SYDNEY, N.S. – Several hundred mourners gathered Monday to remember the life of Donald Marshall, the man whose wrongful murder conviction uncovered glaring problems in Nova Scotia’s justice system.
Marshall died last week in hospital after complications linked to a double lung transplant six years ago. He was 55.
Shawn Atleo brought condolences from the Assembly of First Nations and remembered Marshall as a man who loved to fish and fought for native rights.
“I feel so inspired, like so many others, inspired by a man who knew who he was, where he came from and for what he believed in,” said Atleo, chief of the assembly.
“A man who carried himself in a humble and dignified manner. A man who believed in his people.”
Marshall was sentenced to life in prison for the stabbing death of a friend in 1971, but maintained his innocence throughout his 11 years in prison.
His acquittal in 1983 led to a royal commission that brought sweeping changes to a justice system found to be plagued by incompetence and racism.
Marshall’s funeral on an overcast day at St. Anthony Daniel Roman Catholic Church in Sydney was attended by judges, MPs, members of the Nova Scotia legislature, Premier Darrell Dexter and Lt.-Gov. Mayann Francis.
Marshall, a Mi’kmaq, was 17 when he was charged with the violent murder of a friend, Sandy Seale, who he met up with while walking through a park in Sydney one night in 1971.
He was sentenced to life in prison but maintained his innocence and was eventually acquitted of the stabbing death in 1983.
His case became one of the first high-profile wrongful convictions in the country and led to a royal commission that brought sweeping changes to the justice system.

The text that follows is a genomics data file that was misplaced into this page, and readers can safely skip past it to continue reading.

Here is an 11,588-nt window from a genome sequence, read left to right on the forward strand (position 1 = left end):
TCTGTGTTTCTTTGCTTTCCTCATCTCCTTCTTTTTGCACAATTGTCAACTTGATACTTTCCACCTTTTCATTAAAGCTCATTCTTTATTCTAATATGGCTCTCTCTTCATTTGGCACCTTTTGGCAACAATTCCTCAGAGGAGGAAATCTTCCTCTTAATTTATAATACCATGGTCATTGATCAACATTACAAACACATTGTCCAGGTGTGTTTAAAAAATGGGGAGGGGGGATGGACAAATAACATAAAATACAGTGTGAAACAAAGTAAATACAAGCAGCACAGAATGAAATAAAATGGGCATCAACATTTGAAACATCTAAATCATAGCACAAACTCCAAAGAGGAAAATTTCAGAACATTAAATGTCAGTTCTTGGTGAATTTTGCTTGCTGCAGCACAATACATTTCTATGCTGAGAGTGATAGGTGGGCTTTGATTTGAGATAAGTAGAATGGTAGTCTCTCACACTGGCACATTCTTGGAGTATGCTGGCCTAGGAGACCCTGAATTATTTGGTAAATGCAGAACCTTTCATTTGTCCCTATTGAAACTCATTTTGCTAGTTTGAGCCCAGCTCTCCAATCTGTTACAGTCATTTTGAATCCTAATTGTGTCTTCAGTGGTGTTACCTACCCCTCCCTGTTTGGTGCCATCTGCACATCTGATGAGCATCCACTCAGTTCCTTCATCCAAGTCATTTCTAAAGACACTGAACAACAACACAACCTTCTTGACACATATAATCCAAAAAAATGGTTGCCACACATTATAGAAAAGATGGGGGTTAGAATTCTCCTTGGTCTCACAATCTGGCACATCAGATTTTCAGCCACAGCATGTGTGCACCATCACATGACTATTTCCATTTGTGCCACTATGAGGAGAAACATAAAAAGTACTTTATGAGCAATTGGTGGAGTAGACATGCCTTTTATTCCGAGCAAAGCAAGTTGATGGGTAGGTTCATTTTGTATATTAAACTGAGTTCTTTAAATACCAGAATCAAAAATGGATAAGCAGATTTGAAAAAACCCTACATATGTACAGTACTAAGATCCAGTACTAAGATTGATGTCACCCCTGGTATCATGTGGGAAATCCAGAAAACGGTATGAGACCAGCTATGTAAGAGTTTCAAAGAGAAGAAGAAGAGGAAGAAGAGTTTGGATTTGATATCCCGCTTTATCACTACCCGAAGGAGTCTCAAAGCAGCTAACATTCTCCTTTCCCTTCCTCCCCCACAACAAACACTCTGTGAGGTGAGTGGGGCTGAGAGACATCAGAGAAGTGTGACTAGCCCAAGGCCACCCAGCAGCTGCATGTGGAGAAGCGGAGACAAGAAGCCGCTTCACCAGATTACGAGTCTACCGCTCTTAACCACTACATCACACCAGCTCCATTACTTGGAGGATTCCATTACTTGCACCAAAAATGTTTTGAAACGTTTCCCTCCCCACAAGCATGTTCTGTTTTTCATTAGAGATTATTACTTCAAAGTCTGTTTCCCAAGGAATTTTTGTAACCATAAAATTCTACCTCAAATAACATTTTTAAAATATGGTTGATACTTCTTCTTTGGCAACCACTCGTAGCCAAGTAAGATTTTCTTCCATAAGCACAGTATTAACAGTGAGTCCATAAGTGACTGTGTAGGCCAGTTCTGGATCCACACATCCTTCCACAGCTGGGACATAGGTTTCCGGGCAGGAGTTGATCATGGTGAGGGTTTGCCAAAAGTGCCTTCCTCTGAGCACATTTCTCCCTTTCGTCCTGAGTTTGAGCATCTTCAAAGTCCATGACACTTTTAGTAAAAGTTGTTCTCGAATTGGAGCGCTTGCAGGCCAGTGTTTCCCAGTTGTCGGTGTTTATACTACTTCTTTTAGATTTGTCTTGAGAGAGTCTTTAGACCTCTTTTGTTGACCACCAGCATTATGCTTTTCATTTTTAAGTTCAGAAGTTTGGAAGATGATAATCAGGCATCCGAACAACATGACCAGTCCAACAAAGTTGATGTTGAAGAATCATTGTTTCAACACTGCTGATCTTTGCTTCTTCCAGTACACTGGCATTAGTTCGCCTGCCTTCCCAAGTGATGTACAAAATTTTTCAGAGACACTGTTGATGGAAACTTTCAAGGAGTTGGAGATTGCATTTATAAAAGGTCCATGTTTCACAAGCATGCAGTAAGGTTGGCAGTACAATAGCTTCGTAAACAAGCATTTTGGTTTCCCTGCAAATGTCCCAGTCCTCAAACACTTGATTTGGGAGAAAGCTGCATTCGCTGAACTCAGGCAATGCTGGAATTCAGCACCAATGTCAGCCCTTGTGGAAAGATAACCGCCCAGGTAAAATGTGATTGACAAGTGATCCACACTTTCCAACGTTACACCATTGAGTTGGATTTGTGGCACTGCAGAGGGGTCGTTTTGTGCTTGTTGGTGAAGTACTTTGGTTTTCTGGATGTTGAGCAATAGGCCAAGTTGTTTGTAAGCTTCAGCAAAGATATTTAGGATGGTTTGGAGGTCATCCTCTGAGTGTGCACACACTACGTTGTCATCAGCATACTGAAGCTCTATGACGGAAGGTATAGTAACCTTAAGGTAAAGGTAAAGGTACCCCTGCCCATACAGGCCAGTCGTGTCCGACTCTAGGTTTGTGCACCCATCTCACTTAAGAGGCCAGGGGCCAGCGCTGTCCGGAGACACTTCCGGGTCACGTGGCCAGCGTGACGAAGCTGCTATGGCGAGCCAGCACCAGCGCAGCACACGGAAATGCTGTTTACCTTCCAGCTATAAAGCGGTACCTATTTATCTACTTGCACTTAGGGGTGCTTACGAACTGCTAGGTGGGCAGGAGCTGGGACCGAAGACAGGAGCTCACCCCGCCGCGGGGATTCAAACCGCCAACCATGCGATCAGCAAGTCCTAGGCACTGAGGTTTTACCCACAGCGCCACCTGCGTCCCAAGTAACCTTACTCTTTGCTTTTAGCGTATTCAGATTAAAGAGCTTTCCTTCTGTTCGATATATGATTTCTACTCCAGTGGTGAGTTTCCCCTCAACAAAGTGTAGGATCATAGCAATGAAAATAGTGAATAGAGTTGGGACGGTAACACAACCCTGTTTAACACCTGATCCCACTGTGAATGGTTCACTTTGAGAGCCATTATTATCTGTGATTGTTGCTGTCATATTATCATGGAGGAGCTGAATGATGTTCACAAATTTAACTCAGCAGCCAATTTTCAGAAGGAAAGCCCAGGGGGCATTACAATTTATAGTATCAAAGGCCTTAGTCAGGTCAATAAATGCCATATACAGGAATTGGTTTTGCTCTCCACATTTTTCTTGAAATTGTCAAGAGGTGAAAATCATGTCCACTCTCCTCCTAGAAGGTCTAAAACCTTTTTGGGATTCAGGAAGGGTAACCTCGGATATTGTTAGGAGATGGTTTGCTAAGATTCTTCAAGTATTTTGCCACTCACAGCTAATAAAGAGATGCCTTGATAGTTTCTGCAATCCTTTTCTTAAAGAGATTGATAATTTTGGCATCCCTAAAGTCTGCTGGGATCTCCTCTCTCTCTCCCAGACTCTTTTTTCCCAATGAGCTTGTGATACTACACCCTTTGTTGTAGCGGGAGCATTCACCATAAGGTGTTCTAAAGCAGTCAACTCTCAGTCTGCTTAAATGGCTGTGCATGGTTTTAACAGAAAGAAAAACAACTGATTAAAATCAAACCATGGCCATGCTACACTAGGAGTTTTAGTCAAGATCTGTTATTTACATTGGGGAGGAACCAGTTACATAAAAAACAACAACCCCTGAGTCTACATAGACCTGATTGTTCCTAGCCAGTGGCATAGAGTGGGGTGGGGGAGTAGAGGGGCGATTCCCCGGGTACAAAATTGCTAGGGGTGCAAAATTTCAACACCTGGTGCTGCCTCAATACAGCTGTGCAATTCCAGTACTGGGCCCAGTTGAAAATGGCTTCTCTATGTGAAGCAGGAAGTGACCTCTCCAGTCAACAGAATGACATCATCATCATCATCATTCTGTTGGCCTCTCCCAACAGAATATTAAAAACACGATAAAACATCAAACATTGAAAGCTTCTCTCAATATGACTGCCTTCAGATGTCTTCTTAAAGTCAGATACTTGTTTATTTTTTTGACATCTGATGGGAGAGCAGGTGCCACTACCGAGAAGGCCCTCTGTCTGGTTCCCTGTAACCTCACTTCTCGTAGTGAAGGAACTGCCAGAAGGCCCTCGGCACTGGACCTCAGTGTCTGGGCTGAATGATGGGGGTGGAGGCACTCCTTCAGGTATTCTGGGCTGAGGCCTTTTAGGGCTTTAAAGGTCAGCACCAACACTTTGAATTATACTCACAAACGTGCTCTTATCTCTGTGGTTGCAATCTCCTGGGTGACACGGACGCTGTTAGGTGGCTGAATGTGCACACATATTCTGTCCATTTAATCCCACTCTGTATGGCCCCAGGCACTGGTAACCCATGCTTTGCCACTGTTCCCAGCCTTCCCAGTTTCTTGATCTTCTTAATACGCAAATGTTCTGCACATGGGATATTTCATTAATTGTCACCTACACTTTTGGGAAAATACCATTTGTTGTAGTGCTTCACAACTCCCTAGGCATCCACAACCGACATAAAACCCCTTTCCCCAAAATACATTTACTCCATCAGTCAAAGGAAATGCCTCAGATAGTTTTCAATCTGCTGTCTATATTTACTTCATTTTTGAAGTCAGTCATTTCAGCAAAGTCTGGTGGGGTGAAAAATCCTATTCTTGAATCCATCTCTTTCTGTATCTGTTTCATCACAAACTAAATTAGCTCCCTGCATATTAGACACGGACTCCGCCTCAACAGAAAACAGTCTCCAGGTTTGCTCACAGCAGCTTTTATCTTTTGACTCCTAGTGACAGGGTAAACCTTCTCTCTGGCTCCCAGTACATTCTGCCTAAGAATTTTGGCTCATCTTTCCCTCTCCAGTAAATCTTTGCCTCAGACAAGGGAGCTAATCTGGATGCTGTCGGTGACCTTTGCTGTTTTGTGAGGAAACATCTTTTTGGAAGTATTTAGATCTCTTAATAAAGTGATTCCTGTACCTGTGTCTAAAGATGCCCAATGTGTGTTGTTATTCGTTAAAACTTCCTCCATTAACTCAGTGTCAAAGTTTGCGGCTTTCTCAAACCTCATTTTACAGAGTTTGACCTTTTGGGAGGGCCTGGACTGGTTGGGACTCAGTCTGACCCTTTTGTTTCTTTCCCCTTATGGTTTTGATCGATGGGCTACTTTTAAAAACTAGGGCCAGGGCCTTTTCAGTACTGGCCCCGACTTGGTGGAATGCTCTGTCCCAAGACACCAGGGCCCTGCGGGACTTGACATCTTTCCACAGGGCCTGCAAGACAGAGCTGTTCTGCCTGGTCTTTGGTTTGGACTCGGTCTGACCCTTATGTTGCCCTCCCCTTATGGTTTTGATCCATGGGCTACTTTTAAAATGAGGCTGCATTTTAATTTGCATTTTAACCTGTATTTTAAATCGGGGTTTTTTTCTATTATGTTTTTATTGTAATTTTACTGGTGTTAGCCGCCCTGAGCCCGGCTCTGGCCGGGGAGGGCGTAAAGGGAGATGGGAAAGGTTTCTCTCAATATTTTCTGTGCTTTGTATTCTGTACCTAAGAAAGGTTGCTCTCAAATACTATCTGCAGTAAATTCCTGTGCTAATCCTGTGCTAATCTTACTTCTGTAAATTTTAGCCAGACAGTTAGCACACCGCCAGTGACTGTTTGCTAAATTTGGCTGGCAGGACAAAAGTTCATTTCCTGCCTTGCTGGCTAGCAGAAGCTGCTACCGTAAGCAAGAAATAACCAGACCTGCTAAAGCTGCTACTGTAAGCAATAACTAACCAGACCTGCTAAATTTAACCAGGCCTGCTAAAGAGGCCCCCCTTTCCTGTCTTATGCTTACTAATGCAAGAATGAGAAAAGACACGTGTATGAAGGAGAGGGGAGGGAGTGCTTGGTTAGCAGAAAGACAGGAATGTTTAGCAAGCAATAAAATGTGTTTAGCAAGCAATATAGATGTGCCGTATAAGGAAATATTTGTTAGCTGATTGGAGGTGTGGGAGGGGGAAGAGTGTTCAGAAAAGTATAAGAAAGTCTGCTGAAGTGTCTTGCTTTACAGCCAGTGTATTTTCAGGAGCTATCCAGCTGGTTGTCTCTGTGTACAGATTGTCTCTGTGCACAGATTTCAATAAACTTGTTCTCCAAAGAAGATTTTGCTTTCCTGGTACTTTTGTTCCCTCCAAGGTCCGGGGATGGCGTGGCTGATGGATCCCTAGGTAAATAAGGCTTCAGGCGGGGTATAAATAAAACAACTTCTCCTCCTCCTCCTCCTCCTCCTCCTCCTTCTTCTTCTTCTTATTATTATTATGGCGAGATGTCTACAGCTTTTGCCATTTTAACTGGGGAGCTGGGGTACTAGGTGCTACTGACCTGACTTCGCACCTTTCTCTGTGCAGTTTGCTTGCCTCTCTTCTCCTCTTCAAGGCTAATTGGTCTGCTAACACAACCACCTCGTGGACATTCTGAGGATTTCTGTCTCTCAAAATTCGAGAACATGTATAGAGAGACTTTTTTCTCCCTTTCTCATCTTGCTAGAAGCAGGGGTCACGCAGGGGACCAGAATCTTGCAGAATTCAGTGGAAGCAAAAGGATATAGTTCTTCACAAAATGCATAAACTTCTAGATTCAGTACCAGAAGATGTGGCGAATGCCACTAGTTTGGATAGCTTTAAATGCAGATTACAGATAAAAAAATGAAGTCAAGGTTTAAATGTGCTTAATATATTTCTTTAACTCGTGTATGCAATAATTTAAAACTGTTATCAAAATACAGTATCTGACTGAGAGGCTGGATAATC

The inquiry put the Nova Scotia justice system under intense scrutiny and produced a seven-volume report that pointed the finger at police, judges, Marshall’s original defence lawyers, Crown lawyers and bureaucrats.
Roy Ebsary, who bragged of having a prowess with knives, was eventually convicted of manslaughter in Seale’s death and spent a year in jail.
Marshall was one of 13 children of Caroline and Donald Marshall Sr., grand chief of the Mi’kmaq nation.
Later in life, Marshall was arrested and convicted of violating federal fisheries laws for catching 210 kilograms of eels out of season and without a licence.
In 1999, the Supreme Court of Canada upheld a centuries-old treaty between Mi’kmaq natives and the British Crown in acquitting Marshall of the charges.
The ruling also found that natives have the right to make a moderate living by hunting, fishing and gathering, a decision that had the potential to fundamentally recast native access to natural resources.
For Marshall, who led the fight with 13 native chiefs, the case represented a final vindication of native claims that ancient treaties still entitle them to fish, hunt and gather independent of government control.